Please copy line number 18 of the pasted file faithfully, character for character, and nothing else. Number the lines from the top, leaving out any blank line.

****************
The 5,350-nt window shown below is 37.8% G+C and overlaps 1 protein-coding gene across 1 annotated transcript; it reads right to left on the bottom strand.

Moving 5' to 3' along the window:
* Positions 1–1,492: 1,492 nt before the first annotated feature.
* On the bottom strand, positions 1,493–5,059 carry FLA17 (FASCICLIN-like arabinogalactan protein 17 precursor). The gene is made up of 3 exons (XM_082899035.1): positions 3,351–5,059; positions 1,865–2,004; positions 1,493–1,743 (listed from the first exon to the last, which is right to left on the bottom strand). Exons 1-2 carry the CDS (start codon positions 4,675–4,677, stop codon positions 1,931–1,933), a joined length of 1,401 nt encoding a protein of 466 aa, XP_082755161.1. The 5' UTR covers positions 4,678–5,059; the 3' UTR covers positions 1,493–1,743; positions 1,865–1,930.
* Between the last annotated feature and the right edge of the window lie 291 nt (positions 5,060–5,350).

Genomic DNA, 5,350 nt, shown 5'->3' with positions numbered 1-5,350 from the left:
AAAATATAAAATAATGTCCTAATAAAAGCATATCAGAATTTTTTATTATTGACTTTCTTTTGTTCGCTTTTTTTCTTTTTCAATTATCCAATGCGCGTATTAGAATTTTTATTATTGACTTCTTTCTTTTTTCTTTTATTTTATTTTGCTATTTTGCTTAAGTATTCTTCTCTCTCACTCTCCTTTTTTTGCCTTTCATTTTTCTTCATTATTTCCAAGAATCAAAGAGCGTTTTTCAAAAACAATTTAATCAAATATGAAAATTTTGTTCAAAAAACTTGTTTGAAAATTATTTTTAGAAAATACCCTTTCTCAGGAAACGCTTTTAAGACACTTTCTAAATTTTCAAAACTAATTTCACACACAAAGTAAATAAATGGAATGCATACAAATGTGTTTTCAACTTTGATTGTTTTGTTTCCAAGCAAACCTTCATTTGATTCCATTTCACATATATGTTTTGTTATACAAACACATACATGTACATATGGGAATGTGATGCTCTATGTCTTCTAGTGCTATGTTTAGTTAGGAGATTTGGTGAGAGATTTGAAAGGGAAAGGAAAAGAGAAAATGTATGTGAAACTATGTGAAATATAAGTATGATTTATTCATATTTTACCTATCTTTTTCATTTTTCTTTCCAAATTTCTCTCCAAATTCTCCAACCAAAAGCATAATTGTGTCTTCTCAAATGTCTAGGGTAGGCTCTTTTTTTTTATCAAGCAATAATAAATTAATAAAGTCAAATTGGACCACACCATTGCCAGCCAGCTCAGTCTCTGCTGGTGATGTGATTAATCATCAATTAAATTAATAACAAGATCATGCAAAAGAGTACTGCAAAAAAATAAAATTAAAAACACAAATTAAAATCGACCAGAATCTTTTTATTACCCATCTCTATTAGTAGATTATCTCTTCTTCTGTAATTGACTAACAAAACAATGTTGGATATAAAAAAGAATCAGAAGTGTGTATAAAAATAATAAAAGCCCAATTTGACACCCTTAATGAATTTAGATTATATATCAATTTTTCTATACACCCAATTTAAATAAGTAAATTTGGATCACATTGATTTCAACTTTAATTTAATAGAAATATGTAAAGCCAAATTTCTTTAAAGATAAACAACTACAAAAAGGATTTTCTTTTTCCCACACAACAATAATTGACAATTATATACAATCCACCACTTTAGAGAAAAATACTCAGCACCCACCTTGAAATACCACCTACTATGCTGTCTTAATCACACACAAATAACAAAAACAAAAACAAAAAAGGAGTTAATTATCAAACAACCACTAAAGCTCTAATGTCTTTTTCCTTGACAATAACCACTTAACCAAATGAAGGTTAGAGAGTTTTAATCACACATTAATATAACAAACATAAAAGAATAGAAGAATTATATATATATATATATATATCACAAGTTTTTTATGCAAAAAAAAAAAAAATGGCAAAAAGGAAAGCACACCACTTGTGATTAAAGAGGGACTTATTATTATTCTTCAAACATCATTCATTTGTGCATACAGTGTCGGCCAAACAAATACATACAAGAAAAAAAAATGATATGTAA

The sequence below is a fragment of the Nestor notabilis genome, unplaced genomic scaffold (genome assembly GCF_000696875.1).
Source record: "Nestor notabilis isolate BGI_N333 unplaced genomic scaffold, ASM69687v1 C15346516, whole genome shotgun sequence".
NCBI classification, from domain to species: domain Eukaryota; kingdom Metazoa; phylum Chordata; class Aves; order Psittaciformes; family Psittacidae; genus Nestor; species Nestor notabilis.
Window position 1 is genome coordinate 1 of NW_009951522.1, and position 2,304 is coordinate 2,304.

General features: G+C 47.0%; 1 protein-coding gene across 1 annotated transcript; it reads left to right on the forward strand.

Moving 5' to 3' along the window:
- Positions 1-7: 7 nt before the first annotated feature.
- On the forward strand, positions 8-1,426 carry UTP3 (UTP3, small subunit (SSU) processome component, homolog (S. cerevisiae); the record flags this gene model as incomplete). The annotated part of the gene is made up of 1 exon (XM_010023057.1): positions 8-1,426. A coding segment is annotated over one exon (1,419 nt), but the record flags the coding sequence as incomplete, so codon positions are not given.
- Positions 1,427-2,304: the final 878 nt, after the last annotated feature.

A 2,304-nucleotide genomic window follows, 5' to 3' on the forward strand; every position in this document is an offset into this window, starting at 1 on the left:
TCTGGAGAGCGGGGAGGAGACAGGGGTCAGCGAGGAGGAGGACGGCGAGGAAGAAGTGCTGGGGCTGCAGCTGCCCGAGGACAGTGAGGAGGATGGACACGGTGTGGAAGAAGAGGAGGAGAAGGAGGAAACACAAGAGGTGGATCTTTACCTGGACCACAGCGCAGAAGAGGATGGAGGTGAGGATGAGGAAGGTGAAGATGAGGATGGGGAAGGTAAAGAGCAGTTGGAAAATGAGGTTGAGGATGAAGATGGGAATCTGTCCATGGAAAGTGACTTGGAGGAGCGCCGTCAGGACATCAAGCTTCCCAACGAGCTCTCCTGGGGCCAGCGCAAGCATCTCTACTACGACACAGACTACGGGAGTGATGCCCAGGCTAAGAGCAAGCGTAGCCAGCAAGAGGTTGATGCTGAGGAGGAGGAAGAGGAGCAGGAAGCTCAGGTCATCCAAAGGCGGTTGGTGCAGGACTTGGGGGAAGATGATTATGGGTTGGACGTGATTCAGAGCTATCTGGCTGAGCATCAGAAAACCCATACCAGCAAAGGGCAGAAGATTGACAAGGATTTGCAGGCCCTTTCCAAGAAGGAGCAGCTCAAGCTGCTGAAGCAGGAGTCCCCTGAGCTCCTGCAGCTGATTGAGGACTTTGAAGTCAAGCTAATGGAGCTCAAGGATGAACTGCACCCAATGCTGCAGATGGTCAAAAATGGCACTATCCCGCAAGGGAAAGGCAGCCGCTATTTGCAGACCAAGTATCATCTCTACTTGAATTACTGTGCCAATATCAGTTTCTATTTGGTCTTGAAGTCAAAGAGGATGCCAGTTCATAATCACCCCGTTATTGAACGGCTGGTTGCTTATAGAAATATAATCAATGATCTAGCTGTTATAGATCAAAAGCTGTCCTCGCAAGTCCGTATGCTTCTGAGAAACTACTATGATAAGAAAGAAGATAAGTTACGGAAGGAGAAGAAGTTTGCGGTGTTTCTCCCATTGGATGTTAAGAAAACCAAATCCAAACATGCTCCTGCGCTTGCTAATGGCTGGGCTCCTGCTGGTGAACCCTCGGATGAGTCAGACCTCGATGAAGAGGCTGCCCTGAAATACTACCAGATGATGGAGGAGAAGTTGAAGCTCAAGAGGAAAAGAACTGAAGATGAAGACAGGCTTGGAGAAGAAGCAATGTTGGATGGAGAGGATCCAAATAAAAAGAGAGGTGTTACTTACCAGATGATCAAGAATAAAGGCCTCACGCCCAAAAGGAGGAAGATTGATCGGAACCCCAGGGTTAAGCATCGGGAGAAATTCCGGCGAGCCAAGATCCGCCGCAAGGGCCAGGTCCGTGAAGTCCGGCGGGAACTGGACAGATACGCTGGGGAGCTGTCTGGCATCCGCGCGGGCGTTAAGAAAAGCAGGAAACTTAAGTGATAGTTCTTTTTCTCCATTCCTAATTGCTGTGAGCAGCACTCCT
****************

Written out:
TCTGGAGAGCGGGGAGGAGACAGGGGTCAGCGAGGAGGAGGACGGCGAGGAAGAAGTGCTGGGGCTGCAGCTGCCCGAGGACAGTGAGGAGGATGGACACGGTGTGGAAGAAGAGGAGGAGAAGGAGGAAACACAAGAGGTGGATCTTTACCTGGACCACAGCGCAGAAGAGGATGGAGGTGAGGATGAGGAAGGTGAAGATGAGGATGGGGAAGGTAAAGAGCAGTTGGAAAATGAGGTTGAGGATGAAGATGGGAATCTGTCCATGGAAAGTGACTTGGAGGAGCGCCGTCAGGACATCAAGCTTCCCAACGAGCTCTCCTGGGGCCAGCGCAAGCATCTCTACTACGACACAGACTACGGGAGTGATGCCCAGGCTAAGAGCAAGCGTAGCCAGCAAGAGGTTGATGCTGAGGAGGAGGAAGAGGAGCAGGAAGCTCAGGTCATCCAAAGGCGGTTGGTGCAGGACTTGGGGGAAGATGATTATGGGTTGGACGTGATTCAGAGCTATCTGGCTGAGCATCAGAAAACCCATACCAGCAAAGGGCAGAAGATTGACAAGGATTTGCAGGCCCTTTCCAAGAAGGAGCAGCTCAAGCTGCTGAAGCAGGAGTCCCCTGAGCTCCTGCAGCTGATTGAGGACTTTGAAGTCAAGCTAATGGAGCTCAAGGATGAACTGCACCCAATGCTGCAGATGGTCAAAAATGGCACTATCCCGCAAGGGAAAGGCAGCCGCTATTTGCAGACCAAGTATCATCTCTACTTGAATTACTGTGCCAATATCAGTTTCTATTTGGTCTTGAAGTCAAAGAGGATGCCAGTTCATAATCACCCCGTTATTGAACGGCTGGTTGCTTATAGAAATATAATCAATGATCTAGCTGTTATAGATCAAAAGCTGTCCTCGCAAGTCCGTATGCTTCTGAGAAACTACTATGATAAGAAAGAAGATAAGTTACGGAAGGAGAAGAAGTTTGCGGTGTTTCTCCCATTGGATGTTAAGAAAACCAAATCCAAACATGCTCCTGCGCTTGCTAATGGCTGGGCTCCTGCTGGTGAACCCTCGGATGAGTCAGACCTCGATGAAGAGGCTGCCCTGAAATACTACCAGATGATGGAGGAGAAGTTGAAGCTCAAGAGGAAAAGAACTGAAGATGAAGACAGGCTTGGAGAAGAAGCAATGTTGGATGGAGAGGATCCAAATAAAAAGAGAGGTGTTACTTACCAGATGATCAAGAATAAAGGCCTCACGCCCAAAAGGAGGAAGATTGATCGGAACCCCAGGGTTAAGCATCGGGAGAAATTCCGGCGAGCCAAGATCCGCCGCAAGGGCCAGGTCCGTGAAGTCCGGCGGGAACTGGACAGATACGCTGGGGAGCTGTCTGGCATCCGCGCGGGCGTTAAGAAAAGCAGGAAACTTAAGTGATAGTTCTTTTTCTCCATTCCTAATTGCTGTGAGCAGCACTCCT